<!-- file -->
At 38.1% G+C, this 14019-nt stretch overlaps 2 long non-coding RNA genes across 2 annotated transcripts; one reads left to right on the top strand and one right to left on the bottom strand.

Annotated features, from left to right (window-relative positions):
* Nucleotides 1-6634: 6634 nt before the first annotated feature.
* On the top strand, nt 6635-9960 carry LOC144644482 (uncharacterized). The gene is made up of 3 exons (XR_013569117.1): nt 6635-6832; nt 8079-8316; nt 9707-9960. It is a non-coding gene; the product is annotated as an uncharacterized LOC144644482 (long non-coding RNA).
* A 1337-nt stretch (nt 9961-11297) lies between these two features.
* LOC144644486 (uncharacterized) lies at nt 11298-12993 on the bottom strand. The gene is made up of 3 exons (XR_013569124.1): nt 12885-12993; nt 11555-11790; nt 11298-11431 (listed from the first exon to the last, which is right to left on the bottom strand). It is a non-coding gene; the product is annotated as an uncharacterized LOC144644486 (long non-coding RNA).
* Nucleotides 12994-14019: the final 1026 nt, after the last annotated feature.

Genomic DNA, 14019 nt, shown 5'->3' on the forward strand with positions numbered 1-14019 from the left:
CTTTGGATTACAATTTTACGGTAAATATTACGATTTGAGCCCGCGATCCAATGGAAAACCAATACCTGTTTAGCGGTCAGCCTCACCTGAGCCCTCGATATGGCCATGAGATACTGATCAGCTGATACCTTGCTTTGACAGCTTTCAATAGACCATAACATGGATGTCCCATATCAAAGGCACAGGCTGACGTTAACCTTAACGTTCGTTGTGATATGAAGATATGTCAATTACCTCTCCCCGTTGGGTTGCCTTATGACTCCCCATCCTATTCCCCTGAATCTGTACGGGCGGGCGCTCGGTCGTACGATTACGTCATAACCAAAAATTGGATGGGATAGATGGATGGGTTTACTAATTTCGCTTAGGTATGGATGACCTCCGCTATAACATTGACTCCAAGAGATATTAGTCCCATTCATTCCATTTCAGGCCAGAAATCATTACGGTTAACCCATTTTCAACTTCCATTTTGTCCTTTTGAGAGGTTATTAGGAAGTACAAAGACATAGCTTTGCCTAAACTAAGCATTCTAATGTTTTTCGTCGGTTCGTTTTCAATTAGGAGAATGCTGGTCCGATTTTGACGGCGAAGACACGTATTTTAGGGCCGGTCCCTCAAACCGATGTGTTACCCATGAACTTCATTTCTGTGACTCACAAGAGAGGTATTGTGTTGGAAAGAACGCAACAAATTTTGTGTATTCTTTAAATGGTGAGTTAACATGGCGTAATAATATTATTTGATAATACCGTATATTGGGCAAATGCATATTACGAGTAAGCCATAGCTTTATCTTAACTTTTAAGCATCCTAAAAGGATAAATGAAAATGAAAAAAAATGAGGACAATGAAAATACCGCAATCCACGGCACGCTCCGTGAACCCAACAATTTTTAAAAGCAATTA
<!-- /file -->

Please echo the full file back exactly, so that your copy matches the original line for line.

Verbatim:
At 38.1% G+C, this 14019-nt stretch overlaps 2 long non-coding RNA genes across 2 annotated transcripts; one reads left to right on the top strand and one right to left on the bottom strand.

Annotated features, from left to right (window-relative positions):
* Nucleotides 1-6634: 6634 nt before the first annotated feature.
* On the top strand, nt 6635-9960 carry LOC144644482 (uncharacterized). The gene is made up of 3 exons (XR_013569117.1): nt 6635-6832; nt 8079-8316; nt 9707-9960. It is a non-coding gene; the product is annotated as an uncharacterized LOC144644482 (long non-coding RNA).
* A 1337-nt stretch (nt 9961-11297) lies between these two features.
* LOC144644486 (uncharacterized) lies at nt 11298-12993 on the bottom strand. The gene is made up of 3 exons (XR_013569124.1): nt 12885-12993; nt 11555-11790; nt 11298-11431 (listed from the first exon to the last, which is right to left on the bottom strand). It is a non-coding gene; the product is annotated as an uncharacterized LOC144644486 (long non-coding RNA).
* Nucleotides 12994-14019: the final 1026 nt, after the last annotated feature.

Genomic DNA, 14019 nt, shown 5'->3' on the forward strand with positions numbered 1-14019 from the left:
CTTTGGATTACAATTTTACGGTAAATATTACGATTTGAGCCCGCGATCCAATGGAAAACCAATACCTGTTTAGCGGTCAGCCTCACCTGAGCCCTCGATATGGCCATGAGATACTGATCAGCTGATACCTTGCTTTGACAGCTTTCAATAGACCATAACATGGATGTCCCATATCAAAGGCACAGGCTGACGTTAACCTTAACGTTCGTTGTGATATGAAGATATGTCAATTACCTCTCCCCGTTGGGTTGCCTTATGACTCCCCATCCTATTCCCCTGAATCTGTACGGGCGGGCGCTCGGTCGTACGATTACGTCATAACCAAAAATTGGATGGGATAGATGGATGGGTTTACTAATTTCGCTTAGGTATGGATGACCTCCGCTATAACATTGACTCCAAGAGATATTAGTCCCATTCATTCCATTTCAGGCCAGAAATCATTACGGTTAACCCATTTTCAACTTCCATTTTGTCCTTTTGAGAGGTTATTAGGAAGTACAAAGACATAGCTTTGCCTAAACTAAGCATTCTAATGTTTTTCGTCGGTTCGTTTTCAATTAGGAGAATGCTGGTCCGATTTTGACGGCGAAGACACGTATTTTAGGGCCGGTCCCTCAAACCGATGTGTTACCCATGAACTTCATTTCTGTGACTCACAAGAGAGGTATTGTGTTGGAAAGAACGCAACAAATTTTGTGTATTCTTTAAATGGTGAGTTAACATGGCGTAATAATATTATTTGATAATACCGTATATTGGGCAAATGCATATTACGAGTAAGCCATAGCTTTATCTTAACTTTTAAGCATCCTAAAAGGATAAATGAAAATGAAAAAAAATGAGGACAATGAAAATACCGCAATCCACGGCACGCTCCGTGAACCCAACAATTTTTAAAAGCAATTA